The winner will be announced on Wednesday 15 November at a Winners’ Reception at Vicars’ Hall, St George’s House, Windsor Castle. A Young Metalworker of the Year will be announced at the same time.
Heritage Crafts is the national charity set up to celebrate and safeguard traditional craft skills as a fundamental part of the UK’s living heritage. It launched its partnership with The Royal Mint earlier this year, announcing four bursaries at an event held at the House of Lords. Since then, five bursaries have been awarded to those wanting to train or further develop skills in precious metals, along with expert support from the team at The Royal Mint. As an exemplar of British craftsmanship, The Royal Mint is committed to protecting and celebrating craftspeople and developing skills wherever possible.
The winner will be selected by a panel of judges made up of renowned advocates of craft skills:
- Paul Morgan, Head of Coin Design at The Royal Mint;
- Dr Rebecca Struthers, watchmaker and author of Hands of Time;
- Leighton John, Head of Operations at The Royal Mint.
Photo of Rauni Higson by Rebecca Oldfield.
About The Royal Mint
The Royal Mint’s expertise in precious metals spans over a thousand years. Known as the home of precious metals in the UK, The Royal Mint offers products including gold, silver and platinum commemorative coins, bars for investment, and a digital gold saving option, backed by metal held in their vault.
As part of their commitment to sustainability, last year they announced plans to build a factory to recover precious metals from electronic waste, currently active at lab level. Recovered metal is being used to create beautiful jewellery pieces in their latest business venture, 886 by The Royal Mint.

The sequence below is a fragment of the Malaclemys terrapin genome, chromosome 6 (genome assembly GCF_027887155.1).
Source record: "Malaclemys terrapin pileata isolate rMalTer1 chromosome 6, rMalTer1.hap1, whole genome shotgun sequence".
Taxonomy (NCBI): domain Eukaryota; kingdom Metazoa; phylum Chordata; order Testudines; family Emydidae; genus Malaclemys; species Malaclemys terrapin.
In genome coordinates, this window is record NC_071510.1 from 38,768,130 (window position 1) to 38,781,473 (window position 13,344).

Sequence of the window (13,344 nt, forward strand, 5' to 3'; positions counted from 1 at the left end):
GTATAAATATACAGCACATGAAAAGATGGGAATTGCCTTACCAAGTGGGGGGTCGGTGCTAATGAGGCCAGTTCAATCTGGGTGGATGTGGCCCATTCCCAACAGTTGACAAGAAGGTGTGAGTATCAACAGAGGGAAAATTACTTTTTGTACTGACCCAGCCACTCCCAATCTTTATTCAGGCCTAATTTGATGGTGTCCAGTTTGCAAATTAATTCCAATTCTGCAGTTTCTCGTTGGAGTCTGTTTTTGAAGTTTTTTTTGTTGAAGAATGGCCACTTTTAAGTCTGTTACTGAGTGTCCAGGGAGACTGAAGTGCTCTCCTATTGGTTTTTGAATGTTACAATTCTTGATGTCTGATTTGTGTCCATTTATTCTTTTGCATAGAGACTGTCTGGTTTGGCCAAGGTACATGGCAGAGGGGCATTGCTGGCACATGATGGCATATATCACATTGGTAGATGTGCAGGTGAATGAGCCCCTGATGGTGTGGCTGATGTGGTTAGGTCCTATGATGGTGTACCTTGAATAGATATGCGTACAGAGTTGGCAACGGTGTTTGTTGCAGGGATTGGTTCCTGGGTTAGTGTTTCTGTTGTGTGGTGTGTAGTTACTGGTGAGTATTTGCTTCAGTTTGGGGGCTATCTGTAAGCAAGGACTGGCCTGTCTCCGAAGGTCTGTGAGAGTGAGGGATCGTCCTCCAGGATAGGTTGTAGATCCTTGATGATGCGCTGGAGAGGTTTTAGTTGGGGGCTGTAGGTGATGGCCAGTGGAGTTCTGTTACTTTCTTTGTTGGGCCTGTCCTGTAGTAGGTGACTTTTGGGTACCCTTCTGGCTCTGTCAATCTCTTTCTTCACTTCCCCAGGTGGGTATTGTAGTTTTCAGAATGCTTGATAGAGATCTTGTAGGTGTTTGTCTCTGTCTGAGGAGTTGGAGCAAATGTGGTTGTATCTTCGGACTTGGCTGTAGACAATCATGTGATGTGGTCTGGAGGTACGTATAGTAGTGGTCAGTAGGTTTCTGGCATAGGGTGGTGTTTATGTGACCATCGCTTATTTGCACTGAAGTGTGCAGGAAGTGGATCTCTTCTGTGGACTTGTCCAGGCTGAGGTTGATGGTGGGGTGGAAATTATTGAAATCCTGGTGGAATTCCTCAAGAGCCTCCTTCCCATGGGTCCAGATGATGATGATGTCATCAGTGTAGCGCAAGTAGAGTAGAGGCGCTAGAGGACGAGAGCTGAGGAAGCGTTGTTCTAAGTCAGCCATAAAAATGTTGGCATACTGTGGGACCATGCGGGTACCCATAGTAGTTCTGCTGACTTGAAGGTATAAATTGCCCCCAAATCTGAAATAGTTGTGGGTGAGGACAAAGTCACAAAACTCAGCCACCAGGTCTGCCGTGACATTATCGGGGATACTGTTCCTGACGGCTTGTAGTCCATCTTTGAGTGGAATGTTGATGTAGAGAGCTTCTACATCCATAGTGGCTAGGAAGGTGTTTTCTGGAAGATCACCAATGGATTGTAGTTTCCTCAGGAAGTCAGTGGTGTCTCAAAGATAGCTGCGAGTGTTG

Watch dial enamelling
Making watch dials using vitreous enamel on a metal base.
|Historic area of significance
|Birmingham and London
|Area currently practised
|Glasgow and Birmingham on a very small scale
|Origin in the UK
|Current no. of professionals (main income)
(6 at AnOrdain )
|Current no. of professionals (sideline to main income)
|5-10 fine art and jewellery enamellers who have worked on watch dials from time to time.
|Current no. of trainees
|Current total no. serious amateur makers
|Current total no. of leisure makers
Enamel watch dials appeared in the UK in the mid-18th century, gradually gaining popularity over the earlier chased and repoussé and chased metal champlevé dials. The UK made most of the world’s watches until the second half of the 18th century, and the manufacture of vitreous enamel watch faces was a widespread craft. Today it’s a very highly prized technique amongst collectors but the only master craftsmen producing them are in Switzerland and Japan.
There are what’s called ‘soft’ or ‘cold’ enamel dials, which aren’t enamel at all, they’re resin, and people make those in the UK, but it has nothing to do with enamel other than in name.
Issues affecting the viability of the craft
- The watchmaking industry in the UK is tiny, so there is a limited number of watchmakers to sell them to. It is possible to supply overseas watchmakers, but historically enamelling would normally form part of a local watch part supply ecosystem. The Swiss make some amazing enamel dials so they probably wouldn’t source from the UK even if it were an option.
Craftspeople currently known
- anOrdain, Glasgow – the main company making vitreous (or ‘grand feu’) enamel watch faces in the UK.
- Struthers Watchmakers and Deakin & Francis, Birmingham have worked together to make enamel dials but on a small scale.
- Robert Loomes has made enamel dials on a small scale.
There is one maker in England who comes from a family of enamellers and has enamelled dials in the past, but he is no longer doing so due to illness.
There may be some ‘leisure’ dial enamellers, but it’s not something you can easily do well without investing more time than a hobbyist could (in my opinion).
The difference between watch dial enamelling and jewellery enamelling is down to tolerances. To fit within a watch the enamel dial needs to be perfectly flat, of a uniform thickness down to a tenth of a millimetre and have a completely consistent finish. The dials also need to be much thinner than that of jewellery enamel.
It took almost 4,000 hours over three years at the bench for anOrdain to perfect their first enamel dial.